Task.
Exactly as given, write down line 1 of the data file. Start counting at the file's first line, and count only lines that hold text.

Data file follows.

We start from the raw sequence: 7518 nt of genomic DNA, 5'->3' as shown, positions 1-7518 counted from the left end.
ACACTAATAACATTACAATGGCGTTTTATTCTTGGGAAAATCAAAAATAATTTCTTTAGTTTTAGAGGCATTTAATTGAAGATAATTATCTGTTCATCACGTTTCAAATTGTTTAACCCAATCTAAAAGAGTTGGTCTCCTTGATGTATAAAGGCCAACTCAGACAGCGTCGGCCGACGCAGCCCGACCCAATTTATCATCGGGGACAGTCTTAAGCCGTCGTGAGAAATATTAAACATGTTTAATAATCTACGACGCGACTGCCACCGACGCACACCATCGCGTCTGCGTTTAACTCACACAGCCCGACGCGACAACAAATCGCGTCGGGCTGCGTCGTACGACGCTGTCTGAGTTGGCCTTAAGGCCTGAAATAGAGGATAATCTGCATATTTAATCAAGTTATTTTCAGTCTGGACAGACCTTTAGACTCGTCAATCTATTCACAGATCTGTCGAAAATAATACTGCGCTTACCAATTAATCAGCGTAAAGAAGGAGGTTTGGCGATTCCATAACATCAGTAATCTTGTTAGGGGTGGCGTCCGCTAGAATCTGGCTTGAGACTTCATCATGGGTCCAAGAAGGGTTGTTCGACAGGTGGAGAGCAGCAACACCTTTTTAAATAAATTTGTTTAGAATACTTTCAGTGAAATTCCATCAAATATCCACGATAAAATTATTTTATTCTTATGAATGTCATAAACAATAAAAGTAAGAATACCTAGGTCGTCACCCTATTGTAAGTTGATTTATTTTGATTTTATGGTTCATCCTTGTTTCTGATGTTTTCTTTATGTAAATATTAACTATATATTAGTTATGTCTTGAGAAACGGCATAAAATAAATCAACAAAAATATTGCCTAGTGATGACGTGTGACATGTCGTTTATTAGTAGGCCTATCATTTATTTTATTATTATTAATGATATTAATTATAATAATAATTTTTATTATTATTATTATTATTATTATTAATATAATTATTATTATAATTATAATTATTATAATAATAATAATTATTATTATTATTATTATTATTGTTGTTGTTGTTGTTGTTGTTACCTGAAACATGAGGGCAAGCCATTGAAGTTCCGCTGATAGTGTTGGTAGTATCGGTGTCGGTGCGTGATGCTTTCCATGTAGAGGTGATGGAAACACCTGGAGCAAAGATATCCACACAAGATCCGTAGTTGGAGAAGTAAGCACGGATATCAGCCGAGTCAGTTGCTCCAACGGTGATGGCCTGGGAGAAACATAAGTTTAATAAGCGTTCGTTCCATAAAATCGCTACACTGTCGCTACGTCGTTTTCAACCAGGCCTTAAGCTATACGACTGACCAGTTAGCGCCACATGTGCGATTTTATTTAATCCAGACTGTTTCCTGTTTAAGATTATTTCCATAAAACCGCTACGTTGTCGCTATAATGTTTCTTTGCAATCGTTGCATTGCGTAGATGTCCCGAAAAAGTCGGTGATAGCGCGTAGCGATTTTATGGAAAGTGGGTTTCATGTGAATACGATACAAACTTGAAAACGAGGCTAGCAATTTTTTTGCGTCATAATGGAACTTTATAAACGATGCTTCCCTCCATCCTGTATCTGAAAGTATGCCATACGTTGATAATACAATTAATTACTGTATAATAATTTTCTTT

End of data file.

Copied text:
We start from the raw sequence: 7518 nt of genomic DNA, 5'->3' as shown, positions 1-7518 counted from the left end.